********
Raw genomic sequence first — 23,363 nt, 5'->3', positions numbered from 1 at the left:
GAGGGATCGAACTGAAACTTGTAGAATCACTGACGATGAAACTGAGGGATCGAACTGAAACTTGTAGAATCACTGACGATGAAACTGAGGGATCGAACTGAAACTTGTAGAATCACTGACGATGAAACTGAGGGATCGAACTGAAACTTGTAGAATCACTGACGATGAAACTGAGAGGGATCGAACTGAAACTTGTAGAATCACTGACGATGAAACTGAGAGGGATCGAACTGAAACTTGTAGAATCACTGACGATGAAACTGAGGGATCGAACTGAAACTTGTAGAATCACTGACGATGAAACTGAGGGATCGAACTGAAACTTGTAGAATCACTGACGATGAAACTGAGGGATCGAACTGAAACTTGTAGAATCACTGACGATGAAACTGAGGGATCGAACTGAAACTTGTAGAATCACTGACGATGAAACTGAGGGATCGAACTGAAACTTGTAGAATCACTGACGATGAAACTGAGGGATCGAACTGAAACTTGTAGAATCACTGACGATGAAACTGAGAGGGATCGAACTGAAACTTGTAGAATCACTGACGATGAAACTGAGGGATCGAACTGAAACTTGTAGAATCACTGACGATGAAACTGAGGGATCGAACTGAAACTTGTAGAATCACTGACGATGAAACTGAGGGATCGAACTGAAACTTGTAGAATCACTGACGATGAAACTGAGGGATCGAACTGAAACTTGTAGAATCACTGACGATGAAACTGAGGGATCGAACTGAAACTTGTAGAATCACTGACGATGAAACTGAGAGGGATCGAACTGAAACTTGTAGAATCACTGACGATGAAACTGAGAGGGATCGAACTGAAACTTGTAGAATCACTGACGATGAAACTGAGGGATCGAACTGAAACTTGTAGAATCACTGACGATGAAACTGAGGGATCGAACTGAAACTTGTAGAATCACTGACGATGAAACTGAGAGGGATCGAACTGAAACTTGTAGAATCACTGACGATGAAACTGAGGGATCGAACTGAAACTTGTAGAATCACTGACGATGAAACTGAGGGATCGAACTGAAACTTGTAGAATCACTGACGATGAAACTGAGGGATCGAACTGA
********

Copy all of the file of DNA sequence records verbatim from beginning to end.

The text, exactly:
Raw genomic sequence first — 23,363 nt, 5'->3', positions numbered from 1 at the left:
GAGGGATCGAACTGAAACTTGTAGAATCACTGACGATGAAACTGAGGGATCGAACTGAAACTTGTAGAATCACTGACGATGAAACTGAGGGATCGAACTGAAACTTGTAGAATCACTGACGATGAAACTGAGGGATCGAACTGAAACTTGTAGAATCACTGACGATGAAACTGAGAGGGATCGAACTGAAACTTGTAGAATCACTGACGATGAAACTGAGAGGGATCGAACTGAAACTTGTAGAATCACTGACGATGAAACTGAGGGATCGAACTGAAACTTGTAGAATCACTGACGATGAAACTGAGGGATCGAACTGAAACTTGTAGAATCACTGACGATGAAACTGAGGGATCGAACTGAAACTTGTAGAATCACTGACGATGAAACTGAGGGATCGAACTGAAACTTGTAGAATCACTGACGATGAAACTGAGGGATCGAACTGAAACTTGTAGAATCACTGACGATGAAACTGAGGGATCGAACTGAAACTTGTAGAATCACTGACGATGAAACTGAGAGGGATCGAACTGAAACTTGTAGAATCACTGACGATGAAACTGAGGGATCGAACTGAAACTTGTAGAATCACTGACGATGAAACTGAGGGATCGAACTGAAACTTGTAGAATCACTGACGATGAAACTGAGGGATCGAACTGAAACTTGTAGAATCACTGACGATGAAACTGAGGGATCGAACTGAAACTTGTAGAATCACTGACGATGAAACTGAGGGATCGAACTGAAACTTGTAGAATCACTGACGATGAAACTGAGAGGGATCGAACTGAAACTTGTAGAATCACTGACGATGAAACTGAGAGGGATCGAACTGAAACTTGTAGAATCACTGACGATGAAACTGAGGGATCGAACTGAAACTTGTAGAATCACTGACGATGAAACTGAGGGATCGAACTGAAACTTGTAGAATCACTGACGATGAAACTGAGAGGGATCGAACTGAAACTTGTAGAATCACTGACGATGAAACTGAGGGATCGAACTGAAACTTGTAGAATCACTGACGATGAAACTGAGGGATCGAACTGAAACTTGTAGAATCACTGACGATGAAACTGAGGGATCGAACTGA